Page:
As with any major change in trend, it won’t happen all at once. You can expect to see clickbait articles (or “soft” clickbait) in your news feeds for several years to come. However, as Google and Facebook become even more adept at filtering out “bad” content and users become wise to clickbait schemes the same way they did Nigerian prince schemes, it’s only a matter of time before they’re gone for good. If I had to guess, I would suppose 2020 to be the last year of clickbait relevance (though a new form of “baiting” may emerge by that time).
Not much in the content world has changed. Clicks are still important, and good content will always be rewarded. However, if you’ve been using any type of clickbait tactic to improve your click-through rates, it’s time to stop. If you continue to use gimmicky, superficial tactics to attract new visitors, it’s only a matter of time before it catches up with you. Take Upworthy’s move as an inspirational example—reset your focus to center on the development of original, strong material that actually matters to people and does more than trick people into clicking on your backlinks.
Clickbait does have a role in both social and SEO circles. The following tips and tricks should prove helpful as you consider using clickbait as an SEO tactic.
Sensational headlines are ethical when they’re true. It’s possible to make ethical use of sensational headlines when you have a sensational story and write the headline to match. For instance, say you’re writing an article on a startup that reached one million dollars in revenue. The story naturally lends itself to a sensational title like Solopreneur Bootstraps Million Dollar Enterprise From His Mobile Home. In this case, the title is sensational but it was accurately derived from the content.
Misleading headlines diminish trust. A misleading headline will get clicks, but those clicks will be worthless. Once you’ve misled a visitor, you’ve lost their trust. They won’t be likely to make a purchase and you can bet they won’t come back.
You’ll start ranking for low-value or even worthless search phrases. Search engines serve up results based on what’s relevant to a user’s search query. If your headlines don’t match your content, your pages might get buried for not being relevant. Clickbait is often not a way to improve your site’s SEO.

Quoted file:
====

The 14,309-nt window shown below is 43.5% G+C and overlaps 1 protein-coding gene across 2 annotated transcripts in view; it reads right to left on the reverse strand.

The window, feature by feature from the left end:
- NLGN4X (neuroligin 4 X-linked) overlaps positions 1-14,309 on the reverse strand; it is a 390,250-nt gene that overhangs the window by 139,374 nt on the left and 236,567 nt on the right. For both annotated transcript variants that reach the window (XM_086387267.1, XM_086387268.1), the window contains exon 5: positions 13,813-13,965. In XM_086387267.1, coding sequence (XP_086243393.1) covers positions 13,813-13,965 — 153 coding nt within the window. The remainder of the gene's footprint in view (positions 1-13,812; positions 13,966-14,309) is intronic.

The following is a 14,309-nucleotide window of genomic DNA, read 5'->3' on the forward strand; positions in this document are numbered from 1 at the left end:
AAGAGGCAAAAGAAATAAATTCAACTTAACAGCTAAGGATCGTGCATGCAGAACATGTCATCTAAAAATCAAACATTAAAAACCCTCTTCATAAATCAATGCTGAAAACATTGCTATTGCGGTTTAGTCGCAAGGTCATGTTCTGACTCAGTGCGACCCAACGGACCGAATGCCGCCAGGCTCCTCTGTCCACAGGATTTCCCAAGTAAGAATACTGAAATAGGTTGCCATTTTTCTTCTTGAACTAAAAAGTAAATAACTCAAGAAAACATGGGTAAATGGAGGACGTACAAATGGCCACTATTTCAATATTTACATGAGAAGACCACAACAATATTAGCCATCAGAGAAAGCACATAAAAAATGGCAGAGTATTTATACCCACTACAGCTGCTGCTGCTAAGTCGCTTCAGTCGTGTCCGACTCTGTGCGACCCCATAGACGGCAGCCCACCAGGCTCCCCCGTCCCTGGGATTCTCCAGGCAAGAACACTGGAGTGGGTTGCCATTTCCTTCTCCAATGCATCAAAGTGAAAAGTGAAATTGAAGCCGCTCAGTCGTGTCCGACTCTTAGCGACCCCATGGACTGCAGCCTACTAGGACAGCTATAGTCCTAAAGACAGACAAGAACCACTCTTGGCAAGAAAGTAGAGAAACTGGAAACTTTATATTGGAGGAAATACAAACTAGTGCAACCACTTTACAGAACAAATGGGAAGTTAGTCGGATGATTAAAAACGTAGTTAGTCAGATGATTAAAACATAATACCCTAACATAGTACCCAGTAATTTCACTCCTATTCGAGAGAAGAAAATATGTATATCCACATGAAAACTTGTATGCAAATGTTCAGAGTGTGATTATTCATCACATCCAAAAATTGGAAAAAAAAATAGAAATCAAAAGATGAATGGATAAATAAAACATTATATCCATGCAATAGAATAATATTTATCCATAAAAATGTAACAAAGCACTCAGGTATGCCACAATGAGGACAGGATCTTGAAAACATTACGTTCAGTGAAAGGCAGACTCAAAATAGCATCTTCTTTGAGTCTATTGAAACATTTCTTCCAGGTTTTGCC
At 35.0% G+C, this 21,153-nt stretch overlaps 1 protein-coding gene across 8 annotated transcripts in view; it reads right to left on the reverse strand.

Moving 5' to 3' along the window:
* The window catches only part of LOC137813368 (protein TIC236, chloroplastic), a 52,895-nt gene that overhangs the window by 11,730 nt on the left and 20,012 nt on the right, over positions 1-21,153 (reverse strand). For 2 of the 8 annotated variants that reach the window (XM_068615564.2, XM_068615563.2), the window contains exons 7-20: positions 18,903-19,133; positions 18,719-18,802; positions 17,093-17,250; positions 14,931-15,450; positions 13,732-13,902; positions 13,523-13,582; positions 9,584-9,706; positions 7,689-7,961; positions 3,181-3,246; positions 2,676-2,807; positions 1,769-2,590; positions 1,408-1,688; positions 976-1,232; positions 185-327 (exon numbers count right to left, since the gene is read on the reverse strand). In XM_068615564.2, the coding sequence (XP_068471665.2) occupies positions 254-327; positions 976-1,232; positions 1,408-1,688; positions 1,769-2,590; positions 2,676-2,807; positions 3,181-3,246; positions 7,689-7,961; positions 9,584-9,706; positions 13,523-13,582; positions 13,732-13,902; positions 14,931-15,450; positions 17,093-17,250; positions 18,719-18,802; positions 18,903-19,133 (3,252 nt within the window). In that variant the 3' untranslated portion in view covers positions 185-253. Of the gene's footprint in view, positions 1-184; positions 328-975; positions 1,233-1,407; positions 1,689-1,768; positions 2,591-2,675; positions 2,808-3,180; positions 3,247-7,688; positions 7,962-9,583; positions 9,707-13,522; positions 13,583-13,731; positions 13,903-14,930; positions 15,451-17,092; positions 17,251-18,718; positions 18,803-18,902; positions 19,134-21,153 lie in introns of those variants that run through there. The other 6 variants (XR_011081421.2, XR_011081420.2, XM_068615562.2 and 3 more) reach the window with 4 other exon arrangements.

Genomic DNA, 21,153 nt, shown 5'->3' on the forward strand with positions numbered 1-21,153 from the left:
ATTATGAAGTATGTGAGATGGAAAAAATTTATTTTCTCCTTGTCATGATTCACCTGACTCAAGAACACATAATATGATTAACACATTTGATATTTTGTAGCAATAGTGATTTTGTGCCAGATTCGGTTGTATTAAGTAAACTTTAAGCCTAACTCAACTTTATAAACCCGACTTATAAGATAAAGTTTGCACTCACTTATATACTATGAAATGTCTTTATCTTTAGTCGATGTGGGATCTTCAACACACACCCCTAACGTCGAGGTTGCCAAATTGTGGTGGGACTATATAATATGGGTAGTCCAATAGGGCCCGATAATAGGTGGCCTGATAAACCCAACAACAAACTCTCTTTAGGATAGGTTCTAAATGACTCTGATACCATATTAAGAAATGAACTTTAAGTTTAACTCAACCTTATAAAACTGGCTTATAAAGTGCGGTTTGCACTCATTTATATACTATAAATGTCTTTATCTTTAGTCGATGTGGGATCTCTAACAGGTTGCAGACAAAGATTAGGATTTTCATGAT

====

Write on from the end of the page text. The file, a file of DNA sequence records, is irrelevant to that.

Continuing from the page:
Clickbait makes it hard to rank for specific keywords and phrases. Unless sensationalism is relevant to your content, clickbait will diminish your ability to target specific keywords and phrases. If you’re using clickbait templates for headlines, you’ll be tempted to plug in your targeted keywords even if it doesn’t work.
Vague headlines in the search engines don’t do well. To rank well in the search engines, your headlines need to be specific so they convey clarity to the user. People won’t click on vague page titles in search engines like they will on social media.
Unethical clickbait will make your bounce rate spike. If you care about your bounce rate (and you should), using clickbait to generate traffic is a bad idea. The last thing you want in your SEO campaign is to generate a ton of traffic only to have people bounce. Tricking people into clicking on your ads and search results won’t produce quality leads, returning visitors, or sales.
Think of headlines as bait – not bait-and-switch. Clickbait articles have a reputation for disappointment. Titles like Ten Shocking Things You Never Knew About Cats often turn out to be nothing more than a collection of general facts. This is pure deception, and while it might be forgivable for entertainment websites, it won’t be forgivable for your business.
When you can back up your claims, clickbait provides an advantage. Marketing expert Neil Patel explains how he uses clickbait tactics to his advantage by following the golden rule of backing up his headline claims. Patel insists that clickbait works when done factually. Using large impressive numbers, making controversial claims, and using words like ‘shocking’ and ‘unbelievable’ are acceptable when the content delivers. For example, Patel wrote an article titled Why I’m Spending $144,000 on Video in 2018 (And Why You Should Too). Sensational? Yes. However, it’s all true, and the content delivers that truth.
When your content can deliver, clickbait is a genuinely useful SEO tactic.
Whenever you can get a user hooked with a headline, that’s good news for SEO. Hooks get attention in the search engine results pages (SERPS) which leads to traffic. What good is it being on the first page of Google if your page title reads just like everybody else’s? Your titles need to hook people at first glance.
Say someone searches for “how to win a game of checkers.” They’ll see multiple versions of the same page title like, “How to Play Checkers And Win,” “How to Win A Game of Checkers,” and “Tips to Win at Checkers.” When your page title reads, “Beat Your Opponent At Checkers In Five Moves” you’ll get the lion’s share of clicks regardless of rank.
Many people are hesitant to click on sensational titles due to past experiences of disappointment. If anything looks like clickbait, it’s not getting their attention. As a result of this scrutiny, many popular headline formats and phrases are off limits for serious content. Phrases like:
It’s understandable if you’d rather skip sensational headlines completely. Your target audience might mistake your ads for the kind of clickbait that turns out to be a wild goose chase. However, consider that 80% of readers never make it past the headline, and traffic can increase dramatically due to headlines alone.
You can write a sensational headline without using the typical clickbait formats. Rather than generate curiosity with vague language, be specific. Derive your headline from your content and tell people what they’re going to learn. Now that people know how to spot clickbait, if you’re going to use it, make sure the content is worth reading.